The aim of clause 35 is to redefine a “particularly serious crime”. I would like to reassure Committee members that we have looked carefully at the type of offending that may be caught by a new lower threshold. It is that that has contributed to the Government’s position that offences with 12 months’ custody or more should be considered as being particularly serious.

It is worth taking a moment to consider some of those offences for which the Sentencing Council’s guidelines indicate that a year’s custody is the starting point. They include causing a child to watch sexual activity, inciting a child to engage in sexual activity and carrying a firearm in a public place, in certain circumstances. Hon. Members surely agree with me that they and the public would consider those crimes as particularly serious. Clause 35 as drafted, like all clauses in the Bill, is fully compliant with our obligations under the refugee convention.

I turn specifically to amendments 51 and 52. They seek to make the first limb of the article 33(2) assessment, that is whether an individual has committed a particularly serious crime, rebuttable. That would mean that an individual who had been sentenced to 12 months or more in prison could argue that their crime was not in fact serious. That is despite a court of law, based on all the facts in the case, taking into account mitigating and aggravating factors, determining that the offending was so serious that an individual should be deprived of their liberty for 12 months or more.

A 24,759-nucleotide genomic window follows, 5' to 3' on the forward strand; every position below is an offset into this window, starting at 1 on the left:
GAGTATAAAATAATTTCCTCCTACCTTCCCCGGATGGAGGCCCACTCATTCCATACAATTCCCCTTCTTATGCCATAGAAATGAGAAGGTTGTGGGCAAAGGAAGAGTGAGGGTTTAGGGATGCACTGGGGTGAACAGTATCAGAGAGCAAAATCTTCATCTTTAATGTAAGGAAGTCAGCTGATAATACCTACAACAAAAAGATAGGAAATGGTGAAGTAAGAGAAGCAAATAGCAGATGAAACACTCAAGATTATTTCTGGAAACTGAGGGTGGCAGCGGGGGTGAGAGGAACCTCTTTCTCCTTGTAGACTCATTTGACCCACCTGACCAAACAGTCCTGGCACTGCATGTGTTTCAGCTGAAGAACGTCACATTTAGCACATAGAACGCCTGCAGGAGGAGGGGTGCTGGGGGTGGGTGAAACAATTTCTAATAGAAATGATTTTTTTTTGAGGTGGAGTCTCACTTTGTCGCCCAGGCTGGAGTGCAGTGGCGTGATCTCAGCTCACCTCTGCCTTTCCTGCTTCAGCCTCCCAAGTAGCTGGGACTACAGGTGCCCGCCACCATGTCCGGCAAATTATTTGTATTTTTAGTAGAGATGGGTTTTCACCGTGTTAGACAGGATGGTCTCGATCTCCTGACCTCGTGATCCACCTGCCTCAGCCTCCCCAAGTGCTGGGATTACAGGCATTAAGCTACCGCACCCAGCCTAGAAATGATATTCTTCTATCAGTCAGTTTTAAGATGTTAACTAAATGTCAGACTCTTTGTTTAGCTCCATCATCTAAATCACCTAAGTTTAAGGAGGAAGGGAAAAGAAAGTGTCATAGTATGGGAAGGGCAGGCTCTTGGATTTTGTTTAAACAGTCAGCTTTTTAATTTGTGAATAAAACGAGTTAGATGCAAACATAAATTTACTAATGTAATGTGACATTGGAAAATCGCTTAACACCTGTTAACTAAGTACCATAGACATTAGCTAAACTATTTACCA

If we are agreed that a year’s imprisonment means someone has committed a crime that society clearly considers serious, this amendment seemingly gives offenders a second bite of the cherry to disagree with the ruling of the criminal courts in the UK—some of the most respected legal bodies in the world. The Government propose in clause 35 that a crime which has been punished by 12 months or more imprisonment is an appropriate definition, ensuring that all particularly serious crimes are captured. Such a sentence, which limits the freedom of an individual for a considerable period, would be inappropriate if the crime was not particularly serious.

I also stress that there is a safeguard in the process. If an individual commits a particularly serious crime, the bar on refoulement is not automatically lifted. The individual has an opportunity to rebut the presumption that they are a danger to the community in the UK. Only individuals who are unable to rebut the presumption will be considered for removal. I also flag the UK’s other international obligations, in particular those under the European convention on human rights. An individual would not be removed from the UK if doing so would breach our obligations under the convention. Instead, they would be granted shorter, more restricted forms of leave to remain, and would be removed at the earliest opportunity, when it is safe to do so.